Fun_People Archive
9 Oct
The Nine Billion Names of Jack

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From: Peter Langston <psl>
Date: Mon,  9 Oct 100 15:09:30 -0700
To: Fun_People
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Subject: The Nine Billion Names of Jack

X-Lib-of-Cong-ISSN: 1098-7649  -=[ Fun_People ]=-

[This is a follow-on to a long discussion started by a possibly apocryphal
 story about a hospital nurse holding up the birth of Frank Zappa's son
 Dweezil until the parents chose a "real" name.  -psl]

From: "Joshua W. Burton"

Vicki Rosenzweig writes:
> A couple of random points.  One is that the nurses have some
> reason for saying "I'm not writing that down"--otherwise you
> get kids named "Mazola" because there was a commercial on
> while the mother was in labor, and in a drug-befuddled state
> she thought "Mazola sounds nice."  On the other hand, you can
> always say "we haven't decided yet" and have the form filled
> out for "Baby Boy Zappa" and amend it later.  That gets around
> nurses who you think are being unfair, and by then you'll
> hopefully be back to your normal self.

A friend of mine delivered one on the floor of a busy inner-city emergency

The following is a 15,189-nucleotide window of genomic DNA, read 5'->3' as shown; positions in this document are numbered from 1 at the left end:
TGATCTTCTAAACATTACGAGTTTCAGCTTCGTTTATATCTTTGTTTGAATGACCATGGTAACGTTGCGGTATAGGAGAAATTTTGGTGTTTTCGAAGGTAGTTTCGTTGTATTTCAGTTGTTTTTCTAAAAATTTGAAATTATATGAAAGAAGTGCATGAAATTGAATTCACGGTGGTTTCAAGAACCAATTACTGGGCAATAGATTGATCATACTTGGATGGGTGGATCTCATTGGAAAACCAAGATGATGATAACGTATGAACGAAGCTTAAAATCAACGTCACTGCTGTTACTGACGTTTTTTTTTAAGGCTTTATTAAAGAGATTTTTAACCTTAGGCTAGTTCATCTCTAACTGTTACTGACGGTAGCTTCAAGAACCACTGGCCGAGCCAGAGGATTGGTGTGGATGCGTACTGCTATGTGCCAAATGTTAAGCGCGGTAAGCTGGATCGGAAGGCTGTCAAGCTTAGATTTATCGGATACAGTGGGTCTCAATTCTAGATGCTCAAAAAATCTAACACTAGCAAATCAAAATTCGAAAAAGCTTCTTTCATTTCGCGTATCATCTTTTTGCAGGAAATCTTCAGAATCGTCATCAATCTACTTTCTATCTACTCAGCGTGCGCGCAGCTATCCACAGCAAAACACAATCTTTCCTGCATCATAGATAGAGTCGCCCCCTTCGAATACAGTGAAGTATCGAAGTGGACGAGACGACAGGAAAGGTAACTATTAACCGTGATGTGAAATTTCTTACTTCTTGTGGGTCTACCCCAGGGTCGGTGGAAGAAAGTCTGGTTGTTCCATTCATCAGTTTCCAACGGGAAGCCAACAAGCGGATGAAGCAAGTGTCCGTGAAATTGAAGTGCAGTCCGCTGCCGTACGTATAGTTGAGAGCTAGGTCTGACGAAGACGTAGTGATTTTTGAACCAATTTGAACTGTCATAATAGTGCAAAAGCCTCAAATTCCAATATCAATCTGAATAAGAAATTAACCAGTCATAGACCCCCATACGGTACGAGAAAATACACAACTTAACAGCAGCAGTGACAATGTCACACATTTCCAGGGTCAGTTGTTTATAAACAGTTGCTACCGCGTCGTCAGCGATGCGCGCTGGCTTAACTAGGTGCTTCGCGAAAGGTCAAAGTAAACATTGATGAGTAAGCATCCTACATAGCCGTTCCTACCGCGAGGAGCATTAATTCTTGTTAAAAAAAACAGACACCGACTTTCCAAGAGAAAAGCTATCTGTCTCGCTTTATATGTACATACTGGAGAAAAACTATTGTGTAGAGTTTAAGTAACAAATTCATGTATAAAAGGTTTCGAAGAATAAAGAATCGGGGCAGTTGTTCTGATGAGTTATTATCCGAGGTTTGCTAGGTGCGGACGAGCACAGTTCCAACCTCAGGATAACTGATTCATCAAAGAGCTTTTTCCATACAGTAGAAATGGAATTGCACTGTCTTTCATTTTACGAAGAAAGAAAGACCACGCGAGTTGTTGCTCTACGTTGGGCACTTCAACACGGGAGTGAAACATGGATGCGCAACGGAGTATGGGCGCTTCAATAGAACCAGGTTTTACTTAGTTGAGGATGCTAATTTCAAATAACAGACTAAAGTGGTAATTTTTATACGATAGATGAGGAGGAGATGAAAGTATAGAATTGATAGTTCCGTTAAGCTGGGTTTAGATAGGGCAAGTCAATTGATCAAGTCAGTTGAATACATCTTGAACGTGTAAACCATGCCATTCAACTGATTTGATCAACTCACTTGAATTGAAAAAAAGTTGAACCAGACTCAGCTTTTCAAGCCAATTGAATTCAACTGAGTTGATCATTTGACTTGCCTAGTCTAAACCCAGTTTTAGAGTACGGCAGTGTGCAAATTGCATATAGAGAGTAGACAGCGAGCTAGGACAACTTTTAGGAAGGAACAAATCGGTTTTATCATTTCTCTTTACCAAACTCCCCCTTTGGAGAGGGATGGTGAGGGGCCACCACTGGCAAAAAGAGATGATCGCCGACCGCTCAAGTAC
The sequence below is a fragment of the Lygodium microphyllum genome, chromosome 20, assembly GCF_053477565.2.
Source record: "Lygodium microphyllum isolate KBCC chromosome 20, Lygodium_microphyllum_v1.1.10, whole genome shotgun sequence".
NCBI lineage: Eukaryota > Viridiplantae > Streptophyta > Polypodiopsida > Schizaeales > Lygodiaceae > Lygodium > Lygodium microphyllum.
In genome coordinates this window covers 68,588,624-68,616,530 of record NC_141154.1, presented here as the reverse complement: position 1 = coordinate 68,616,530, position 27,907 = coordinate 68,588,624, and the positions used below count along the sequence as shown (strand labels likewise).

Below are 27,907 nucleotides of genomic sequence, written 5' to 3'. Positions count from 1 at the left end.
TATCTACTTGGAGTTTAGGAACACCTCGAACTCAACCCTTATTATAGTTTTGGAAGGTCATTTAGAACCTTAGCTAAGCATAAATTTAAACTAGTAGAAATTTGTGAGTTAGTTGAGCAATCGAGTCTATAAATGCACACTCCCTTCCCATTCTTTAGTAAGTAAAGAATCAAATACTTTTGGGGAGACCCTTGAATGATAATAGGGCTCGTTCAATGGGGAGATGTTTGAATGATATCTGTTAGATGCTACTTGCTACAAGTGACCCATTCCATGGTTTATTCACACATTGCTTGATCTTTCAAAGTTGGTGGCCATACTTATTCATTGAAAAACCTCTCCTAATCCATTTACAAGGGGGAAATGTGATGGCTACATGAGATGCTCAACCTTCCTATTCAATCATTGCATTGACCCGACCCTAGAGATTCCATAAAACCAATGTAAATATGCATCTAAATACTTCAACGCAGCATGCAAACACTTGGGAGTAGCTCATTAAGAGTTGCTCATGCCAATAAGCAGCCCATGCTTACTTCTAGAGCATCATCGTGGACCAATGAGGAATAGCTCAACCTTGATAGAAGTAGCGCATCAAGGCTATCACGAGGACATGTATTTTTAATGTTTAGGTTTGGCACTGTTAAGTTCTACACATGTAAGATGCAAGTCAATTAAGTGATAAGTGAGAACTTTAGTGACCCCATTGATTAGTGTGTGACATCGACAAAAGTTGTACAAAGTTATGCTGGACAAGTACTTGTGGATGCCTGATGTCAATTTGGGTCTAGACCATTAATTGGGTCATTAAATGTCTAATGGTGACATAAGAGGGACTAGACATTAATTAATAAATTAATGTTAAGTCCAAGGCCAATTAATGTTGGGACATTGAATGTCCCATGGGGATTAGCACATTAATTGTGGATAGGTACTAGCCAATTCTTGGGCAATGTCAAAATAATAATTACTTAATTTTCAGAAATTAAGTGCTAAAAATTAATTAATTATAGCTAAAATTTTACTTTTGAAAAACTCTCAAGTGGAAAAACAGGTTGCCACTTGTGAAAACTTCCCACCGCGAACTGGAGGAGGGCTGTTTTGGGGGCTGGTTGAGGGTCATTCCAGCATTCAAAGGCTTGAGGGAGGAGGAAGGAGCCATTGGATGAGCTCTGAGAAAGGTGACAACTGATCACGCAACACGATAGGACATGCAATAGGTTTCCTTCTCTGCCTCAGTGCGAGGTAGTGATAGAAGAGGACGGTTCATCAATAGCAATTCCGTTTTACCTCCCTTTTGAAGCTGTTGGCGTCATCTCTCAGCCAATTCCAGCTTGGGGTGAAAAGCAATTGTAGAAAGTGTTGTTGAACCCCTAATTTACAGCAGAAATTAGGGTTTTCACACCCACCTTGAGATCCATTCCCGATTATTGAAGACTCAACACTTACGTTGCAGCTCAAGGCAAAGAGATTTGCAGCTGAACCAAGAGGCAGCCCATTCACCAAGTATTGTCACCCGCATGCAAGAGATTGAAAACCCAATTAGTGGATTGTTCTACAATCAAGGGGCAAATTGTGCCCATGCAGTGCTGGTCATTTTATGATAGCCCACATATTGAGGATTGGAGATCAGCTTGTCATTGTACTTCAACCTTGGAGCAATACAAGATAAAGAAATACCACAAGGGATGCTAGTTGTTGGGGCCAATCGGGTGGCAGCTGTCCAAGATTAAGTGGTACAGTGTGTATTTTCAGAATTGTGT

room, and had to keep a straight face while talking the mother out of her
firm intent to name the girl "Linoleum Jackson".  I waffle between endorsing
his action (on the "Mazola" theory), and feeling that he was guilty of rank
cultural imperialism.  (There were a lot of kids in our homeroom with names
in the same vaguely euphonious mode as "Linoleum", after all, and at least
two kids named "Jesus" as well.)

> [There are naming *laws* in many European countries.  Iceland,
> and I think other nations, limit you to a fixed set of
> "approved" first names. ---pozzo]

It's worse than that.  About five years ago, a judge agreed with the French
administrative agency charged with this patriotic task, that a French
citizen could be barred from naming her daughter Blanche simply because
mother and daughter happen to be black, and eh quoi, c'est a dit, cela ne
se fait pas en France.  There was about a page and a half of Napoleonic
legal reasoning, but that was the gist.

A few years ago Israel's Yediot_Aharonot noticed that there are precisely
zero instances on that country's tax rolls of the commonest Israeli male
personal name paired with the commonest Israeli surname.  A moment of
reflection will identify both, and explain the paradox.

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